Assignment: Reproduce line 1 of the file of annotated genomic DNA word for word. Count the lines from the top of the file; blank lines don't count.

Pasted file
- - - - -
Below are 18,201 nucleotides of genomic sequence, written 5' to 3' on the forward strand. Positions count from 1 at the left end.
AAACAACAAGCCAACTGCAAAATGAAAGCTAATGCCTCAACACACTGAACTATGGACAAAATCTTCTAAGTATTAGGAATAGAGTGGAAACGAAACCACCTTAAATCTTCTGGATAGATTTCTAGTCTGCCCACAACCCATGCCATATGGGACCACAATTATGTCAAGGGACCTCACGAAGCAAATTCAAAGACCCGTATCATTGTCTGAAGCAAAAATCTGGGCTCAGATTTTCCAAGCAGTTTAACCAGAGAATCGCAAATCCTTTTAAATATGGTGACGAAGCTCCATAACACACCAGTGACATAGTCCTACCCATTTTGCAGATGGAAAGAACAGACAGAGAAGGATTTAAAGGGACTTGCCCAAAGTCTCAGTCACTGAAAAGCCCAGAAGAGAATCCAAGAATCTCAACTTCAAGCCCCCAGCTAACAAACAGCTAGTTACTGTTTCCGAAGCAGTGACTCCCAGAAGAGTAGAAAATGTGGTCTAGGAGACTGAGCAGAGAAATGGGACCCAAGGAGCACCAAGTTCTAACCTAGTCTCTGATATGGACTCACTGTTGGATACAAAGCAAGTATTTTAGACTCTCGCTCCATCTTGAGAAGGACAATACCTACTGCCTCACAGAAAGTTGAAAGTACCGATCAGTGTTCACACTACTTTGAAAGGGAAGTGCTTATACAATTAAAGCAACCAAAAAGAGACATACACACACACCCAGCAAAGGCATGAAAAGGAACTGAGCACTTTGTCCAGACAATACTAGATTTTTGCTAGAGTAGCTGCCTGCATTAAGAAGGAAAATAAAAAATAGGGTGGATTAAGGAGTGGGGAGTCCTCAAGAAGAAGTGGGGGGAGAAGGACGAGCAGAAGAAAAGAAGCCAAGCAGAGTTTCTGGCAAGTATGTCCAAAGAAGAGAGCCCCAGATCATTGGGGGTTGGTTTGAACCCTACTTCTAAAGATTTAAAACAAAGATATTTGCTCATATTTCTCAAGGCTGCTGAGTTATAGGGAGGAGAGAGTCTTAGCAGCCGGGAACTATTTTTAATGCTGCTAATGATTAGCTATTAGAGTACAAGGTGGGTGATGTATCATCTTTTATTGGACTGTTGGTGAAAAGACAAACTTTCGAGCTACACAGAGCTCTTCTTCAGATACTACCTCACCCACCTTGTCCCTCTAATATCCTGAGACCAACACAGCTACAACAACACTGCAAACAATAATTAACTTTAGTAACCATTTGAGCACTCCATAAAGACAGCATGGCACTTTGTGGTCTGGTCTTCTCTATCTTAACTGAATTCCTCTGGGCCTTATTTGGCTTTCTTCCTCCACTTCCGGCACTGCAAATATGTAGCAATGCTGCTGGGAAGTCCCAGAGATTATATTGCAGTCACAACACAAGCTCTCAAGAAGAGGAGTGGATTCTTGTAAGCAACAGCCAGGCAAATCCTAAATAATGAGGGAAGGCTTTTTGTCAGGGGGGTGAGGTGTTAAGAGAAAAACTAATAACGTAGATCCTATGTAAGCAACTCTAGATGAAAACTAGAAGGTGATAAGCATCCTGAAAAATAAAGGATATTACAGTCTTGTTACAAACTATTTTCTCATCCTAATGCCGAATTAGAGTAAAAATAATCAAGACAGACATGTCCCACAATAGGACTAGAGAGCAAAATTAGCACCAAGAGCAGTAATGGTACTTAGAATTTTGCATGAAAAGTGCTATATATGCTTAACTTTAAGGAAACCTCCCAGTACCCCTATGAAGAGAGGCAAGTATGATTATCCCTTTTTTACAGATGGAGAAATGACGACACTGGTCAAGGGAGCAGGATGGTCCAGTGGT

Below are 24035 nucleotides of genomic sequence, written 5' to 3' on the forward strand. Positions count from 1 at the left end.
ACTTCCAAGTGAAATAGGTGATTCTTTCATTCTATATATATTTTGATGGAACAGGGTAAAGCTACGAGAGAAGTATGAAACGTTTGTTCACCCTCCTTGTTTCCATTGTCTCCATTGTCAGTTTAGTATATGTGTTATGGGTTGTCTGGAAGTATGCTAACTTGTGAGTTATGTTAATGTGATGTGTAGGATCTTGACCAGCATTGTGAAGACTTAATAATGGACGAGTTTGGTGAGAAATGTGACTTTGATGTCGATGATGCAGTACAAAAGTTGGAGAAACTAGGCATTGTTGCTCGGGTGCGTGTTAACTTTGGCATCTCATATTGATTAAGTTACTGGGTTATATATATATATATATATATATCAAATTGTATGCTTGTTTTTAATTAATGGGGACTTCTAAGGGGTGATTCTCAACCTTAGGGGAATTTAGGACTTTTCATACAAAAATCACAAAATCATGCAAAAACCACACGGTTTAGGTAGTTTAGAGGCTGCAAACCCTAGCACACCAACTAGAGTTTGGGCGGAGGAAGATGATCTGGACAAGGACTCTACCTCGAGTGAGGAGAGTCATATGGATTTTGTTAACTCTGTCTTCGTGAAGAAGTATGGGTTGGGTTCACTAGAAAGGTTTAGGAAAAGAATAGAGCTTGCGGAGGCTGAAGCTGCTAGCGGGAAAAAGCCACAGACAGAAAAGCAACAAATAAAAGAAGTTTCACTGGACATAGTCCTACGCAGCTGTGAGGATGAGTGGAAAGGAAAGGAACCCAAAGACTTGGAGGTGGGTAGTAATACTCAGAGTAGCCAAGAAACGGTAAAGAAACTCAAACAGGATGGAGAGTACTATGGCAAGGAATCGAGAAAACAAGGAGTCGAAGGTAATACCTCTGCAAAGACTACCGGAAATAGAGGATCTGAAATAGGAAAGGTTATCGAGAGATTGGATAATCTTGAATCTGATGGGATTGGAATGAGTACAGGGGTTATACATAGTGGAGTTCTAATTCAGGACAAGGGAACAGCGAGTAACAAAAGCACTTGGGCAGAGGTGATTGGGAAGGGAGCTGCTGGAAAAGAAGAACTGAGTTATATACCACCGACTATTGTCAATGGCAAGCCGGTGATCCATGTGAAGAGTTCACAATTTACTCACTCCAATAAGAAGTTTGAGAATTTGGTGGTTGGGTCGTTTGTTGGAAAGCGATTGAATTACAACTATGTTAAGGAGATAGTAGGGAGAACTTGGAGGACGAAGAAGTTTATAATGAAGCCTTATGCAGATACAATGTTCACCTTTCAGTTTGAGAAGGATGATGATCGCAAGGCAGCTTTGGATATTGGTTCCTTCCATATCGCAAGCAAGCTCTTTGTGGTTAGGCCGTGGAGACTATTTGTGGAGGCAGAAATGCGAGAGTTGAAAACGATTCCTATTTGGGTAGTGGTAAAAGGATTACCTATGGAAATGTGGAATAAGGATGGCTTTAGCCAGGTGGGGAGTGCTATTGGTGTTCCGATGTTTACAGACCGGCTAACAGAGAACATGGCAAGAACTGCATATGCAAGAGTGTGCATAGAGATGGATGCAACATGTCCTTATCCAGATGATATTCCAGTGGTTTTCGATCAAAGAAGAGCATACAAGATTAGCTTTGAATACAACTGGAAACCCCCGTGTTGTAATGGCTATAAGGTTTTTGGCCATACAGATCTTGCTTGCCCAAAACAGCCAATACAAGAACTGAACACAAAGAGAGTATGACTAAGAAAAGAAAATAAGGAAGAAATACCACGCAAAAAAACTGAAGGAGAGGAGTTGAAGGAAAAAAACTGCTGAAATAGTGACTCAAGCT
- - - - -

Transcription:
Below are 18,201 nucleotides of genomic sequence, written 5' to 3' on the forward strand. Positions count from 1 at the left end.